Insurance – Direct Action

Dallas area insurance lawyers need to read a Texas Supreme Court, 2014 opinion. It is styled, In re Essex Insurance Company.
This is a mandamus proceeding wherein the Court reaffirmed Texas’s “no direct action” rule barring third-party plaintiffs from suing a tortfeasors’s liability insurance company directly until the tortfeasor’s liability has been finally determined by agreement or judgment. In this case, Rafael Zuniga sued San Diego Tortilla (SDT)) after a serious injury sustained while operating a tortilla machine. SDT’s liability insurance company, Essex, agreed to defend SDT, subject to a reservation of rights to deny coverage based in part on an exclusion for bodily injury to the named insured’s employees. Zuniga and SDT asserted that Zuniga was working as an independent contractor.
After Essex rejected Zuniga’s offer to settle for policy limits, Zuniga filed an amended petition adding Essex and seeking a declaration that the policy requires Essex to indemnity SDT for its liability to Zuniga. Essex filed to dismiss the claims against it under Texas Rule of Civil Procedure 91a, arguing that the “no direct action” rule, Zuniga’s lack of standing, and lack of ripeness bar Zuniga from suing Essex until SDT’s liability has been determined. The trial court denied the motion to dismiss. Essex filed a petition for writ of mandamus, which the appeals court denied, but which this court granted.
Zuniga’s basic argument is that its claims against Essex do not violate the “no direct action” rule because he was seeking only a declaration of Essex’s obligation to cover SDT, not a money judgment. Unfortunately for Zuniga, however, the high court noted that it had already held that the “no direct action” rule applied to declaratory judgment actions in the case styled, Angus Chemical v. IMC Fertilizer. Moreover, allowing Zuniga to pursue claims against Essex while the SDT suit was proceeding would prejudice both Essex and SDT in their defenses against Zuniga’s claims because it would: (1) create a conflict of interest for Essex, and (2) necessarily require the admission of evidence of liability insurance in violation of Texas Rule of Evidence 411. This prejudice would exist regardless of the declaratory relief sought.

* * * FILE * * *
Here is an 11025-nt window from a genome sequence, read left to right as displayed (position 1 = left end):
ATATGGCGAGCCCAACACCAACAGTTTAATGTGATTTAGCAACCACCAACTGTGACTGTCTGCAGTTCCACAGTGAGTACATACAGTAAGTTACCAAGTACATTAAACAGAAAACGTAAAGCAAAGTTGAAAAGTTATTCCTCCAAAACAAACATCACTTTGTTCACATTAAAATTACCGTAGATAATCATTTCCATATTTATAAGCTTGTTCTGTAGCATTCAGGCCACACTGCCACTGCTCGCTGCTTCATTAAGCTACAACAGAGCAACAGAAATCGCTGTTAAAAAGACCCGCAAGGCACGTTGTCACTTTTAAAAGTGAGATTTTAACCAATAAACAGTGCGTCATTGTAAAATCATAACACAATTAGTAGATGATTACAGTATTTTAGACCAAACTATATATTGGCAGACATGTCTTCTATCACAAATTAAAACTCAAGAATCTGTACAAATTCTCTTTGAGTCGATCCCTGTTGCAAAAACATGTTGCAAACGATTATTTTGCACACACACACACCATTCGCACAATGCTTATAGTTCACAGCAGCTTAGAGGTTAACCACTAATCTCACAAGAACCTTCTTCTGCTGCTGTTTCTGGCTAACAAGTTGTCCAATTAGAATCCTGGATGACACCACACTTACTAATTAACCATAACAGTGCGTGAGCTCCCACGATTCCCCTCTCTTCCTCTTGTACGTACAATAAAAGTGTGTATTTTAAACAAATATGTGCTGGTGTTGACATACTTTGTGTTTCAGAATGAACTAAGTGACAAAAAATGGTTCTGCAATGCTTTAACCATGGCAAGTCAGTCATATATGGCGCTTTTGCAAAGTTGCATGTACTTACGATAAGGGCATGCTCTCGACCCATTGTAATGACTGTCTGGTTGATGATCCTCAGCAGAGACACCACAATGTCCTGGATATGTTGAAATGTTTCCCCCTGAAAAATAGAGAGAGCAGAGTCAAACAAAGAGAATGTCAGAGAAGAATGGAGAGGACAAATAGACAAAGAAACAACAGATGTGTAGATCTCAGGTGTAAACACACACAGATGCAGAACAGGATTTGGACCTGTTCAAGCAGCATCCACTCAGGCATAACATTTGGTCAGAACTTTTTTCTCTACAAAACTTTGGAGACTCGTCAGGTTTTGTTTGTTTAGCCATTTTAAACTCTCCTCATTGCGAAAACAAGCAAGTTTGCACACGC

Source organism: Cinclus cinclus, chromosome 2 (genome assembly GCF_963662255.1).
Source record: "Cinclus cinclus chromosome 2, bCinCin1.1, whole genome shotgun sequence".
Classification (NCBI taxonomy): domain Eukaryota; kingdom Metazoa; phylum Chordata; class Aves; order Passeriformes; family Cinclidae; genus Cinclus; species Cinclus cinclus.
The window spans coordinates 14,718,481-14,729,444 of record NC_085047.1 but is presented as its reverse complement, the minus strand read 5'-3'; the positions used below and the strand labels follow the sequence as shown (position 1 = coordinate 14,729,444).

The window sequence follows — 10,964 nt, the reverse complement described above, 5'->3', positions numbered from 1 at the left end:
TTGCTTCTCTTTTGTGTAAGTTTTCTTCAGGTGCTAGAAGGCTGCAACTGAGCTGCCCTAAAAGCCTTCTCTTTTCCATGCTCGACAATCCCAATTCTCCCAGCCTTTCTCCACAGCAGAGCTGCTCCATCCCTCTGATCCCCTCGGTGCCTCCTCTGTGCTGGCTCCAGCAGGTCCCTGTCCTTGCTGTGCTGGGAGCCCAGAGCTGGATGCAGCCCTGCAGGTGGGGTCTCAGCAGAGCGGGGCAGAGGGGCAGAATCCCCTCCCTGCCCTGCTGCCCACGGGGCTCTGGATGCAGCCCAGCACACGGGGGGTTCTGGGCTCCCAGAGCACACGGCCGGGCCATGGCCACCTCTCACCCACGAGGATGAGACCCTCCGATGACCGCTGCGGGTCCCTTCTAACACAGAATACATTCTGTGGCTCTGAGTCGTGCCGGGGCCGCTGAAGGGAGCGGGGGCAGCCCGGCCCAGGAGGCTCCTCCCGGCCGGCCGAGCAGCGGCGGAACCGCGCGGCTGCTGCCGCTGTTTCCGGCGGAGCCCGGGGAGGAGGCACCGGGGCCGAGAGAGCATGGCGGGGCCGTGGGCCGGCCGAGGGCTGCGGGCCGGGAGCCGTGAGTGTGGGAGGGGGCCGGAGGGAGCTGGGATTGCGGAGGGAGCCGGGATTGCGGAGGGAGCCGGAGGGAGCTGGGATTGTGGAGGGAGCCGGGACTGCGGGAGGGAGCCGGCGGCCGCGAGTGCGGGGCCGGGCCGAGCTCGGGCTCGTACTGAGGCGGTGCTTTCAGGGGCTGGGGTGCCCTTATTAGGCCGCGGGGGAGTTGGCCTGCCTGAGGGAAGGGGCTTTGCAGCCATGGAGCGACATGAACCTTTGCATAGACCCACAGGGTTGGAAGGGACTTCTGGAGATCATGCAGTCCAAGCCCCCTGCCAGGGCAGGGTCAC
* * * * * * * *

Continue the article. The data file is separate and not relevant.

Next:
Zuniga also argued that the court had previously allowed parties to seek declaratory judgment regarding an insurance company’s duty to indemnify even before the insured defendant’s liability had been determined. The court responded saying:
But none of these cases implicates the “no direct action” rule because in each of these cases, it was the insurer or the insured defendant, not the plaintiff, who sought declaratory relief, or had the insured defendant’s liability to the plaintiff had in fact been determined before the declaratory judgment suit was filed.
Zuniga failed to cite to any cases in which the Texas Supreme Court held that the plaintiff who is not a party to the insurance policy may seek a declaratory judgement regarding an insurer’s duty to indemnify an insured defendant before that liability had been determined. As a result, the court concluded that the trial court had abused its discretion, conditionally granted mandamus relief, and directed the trial court to vacate its order denying Essex’s motion to dismiss and grant the motion.